Researchers investigate whether stem cell therapy is a safe and effective for treatment-resistant bipolar disease
A clinical trial to assess the safety and efficacy of stem cell therapy for treatment-resistant bipolar depression launched recently at The University of Texas Health Science Center at Houston (UTHealth).
“Since mesenchymal stem cells are known to counteract inflammation and promote neurogenesis, we are hopeful that they provide an innovative therapy for patients with treatment-resistant bipolar depression,” said Jair Soares, MD, PhD, chair of Louis A. Faillace, MD, Department of Psychiatry and Behavioral Sciences in McGovern Medical School at UTHealth. “Depending on the results, these stem cells could reduce morbidity and mortality associated with the disease.”
Bipolar disorder is characterized by dramatic shifts in mood, energy, and activity levels that can affect a person’s ability to carry out daily tasks, according to the National Institute of Mental Health. People with the disorder can swing from depression to mania. An estimated 2.8% of U.S. adults had bipolar disorder in 2016, and a large portion of them do not have a satisfactory response to available treatments.
This double-blind, randomized, placebo-controlled trial will use allogenic mesenchymal stem cells, which are multipotent stem cells taken from a bone marrow donor. The mesenchymal stem cells are manufactured in the Judith R. Hoffberger Cellular Therapeutics Laboratory at UTHealth, a state-of-the-art Food and Drug Administration-registered facility designed to comply with current Good Manufacturing Practice.
In a 2010 study published in Translational Research, scientists reported that stem cells showed efficacy in neurodegenerative illnesses that share several biological underpinnings of bipolar disorder, such as Parkinson’s disease, with no adverse effects.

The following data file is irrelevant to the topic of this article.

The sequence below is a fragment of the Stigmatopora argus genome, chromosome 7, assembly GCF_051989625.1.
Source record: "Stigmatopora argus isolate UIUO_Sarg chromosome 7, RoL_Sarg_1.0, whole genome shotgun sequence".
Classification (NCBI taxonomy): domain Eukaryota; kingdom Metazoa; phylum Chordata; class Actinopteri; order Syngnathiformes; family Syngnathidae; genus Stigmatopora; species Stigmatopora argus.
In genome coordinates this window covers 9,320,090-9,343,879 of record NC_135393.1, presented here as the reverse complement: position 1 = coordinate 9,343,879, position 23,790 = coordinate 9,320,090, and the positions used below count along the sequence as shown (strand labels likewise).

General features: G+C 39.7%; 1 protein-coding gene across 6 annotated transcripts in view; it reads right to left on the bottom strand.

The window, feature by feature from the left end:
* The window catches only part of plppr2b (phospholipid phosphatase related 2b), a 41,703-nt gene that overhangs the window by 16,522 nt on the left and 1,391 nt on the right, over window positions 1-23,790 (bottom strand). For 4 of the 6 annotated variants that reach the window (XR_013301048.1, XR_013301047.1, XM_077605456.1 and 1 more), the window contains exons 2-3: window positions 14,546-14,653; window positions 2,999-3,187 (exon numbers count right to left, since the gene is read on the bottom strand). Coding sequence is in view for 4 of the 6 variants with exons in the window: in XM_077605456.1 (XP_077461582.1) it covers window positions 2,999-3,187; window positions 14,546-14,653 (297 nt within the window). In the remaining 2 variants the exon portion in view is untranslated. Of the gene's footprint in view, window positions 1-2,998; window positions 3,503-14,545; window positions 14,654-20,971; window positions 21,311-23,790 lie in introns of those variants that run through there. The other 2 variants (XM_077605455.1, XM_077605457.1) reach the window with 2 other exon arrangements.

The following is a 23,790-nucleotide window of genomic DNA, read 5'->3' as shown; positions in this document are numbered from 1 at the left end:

In previously published studies by researchers at UTHealth, stem cells have shown a dampening effect on inflammation, which has been linked to bipolar disease. Inflammatory markers have also been associated with a decreased likelihood of response to treatment in people with bipolar disease.
The trial will enroll 30 patients, who will receive a single injection of either the stem cell product or placebo and continue to receive their usual care for bipolar depression for the eight weeks of the study.
Soares sees patients at UT Physicians, the clinical practice of McGovern Medical School.
McGovern Medical School co-investigators are Charles S. Cox Jr., MD; Fabio Triolo, PhD; Marsal Sanches, MD, PhD; João de Quevedo MD, PhD; Sudhakar Selvaraj, MD, PhD; Antonio Teixeira Jr., MD, PhD; and Benson M. Irungu, PhD. Cox is a professor and George and Cynthia Mitchell Distinguished Chair in Neurosciences in the Department of Pediatric Surgery. Triolo is an associate professor and the Clare A. Glassell Distinguished Chair in the Department of Pediatric Surgery. De Quevedo and Teixeira are professors; Sanches and Selvaraj are associate professors; and Irungu is an assistant professor in the Faillace Department of Psychiatry and Behavioral Sciences.
Soares, Cox, Triolo, and de Quevedo are also members of The University of Texas MD Anderson UTHealth Graduate School of Biomedical Sciences.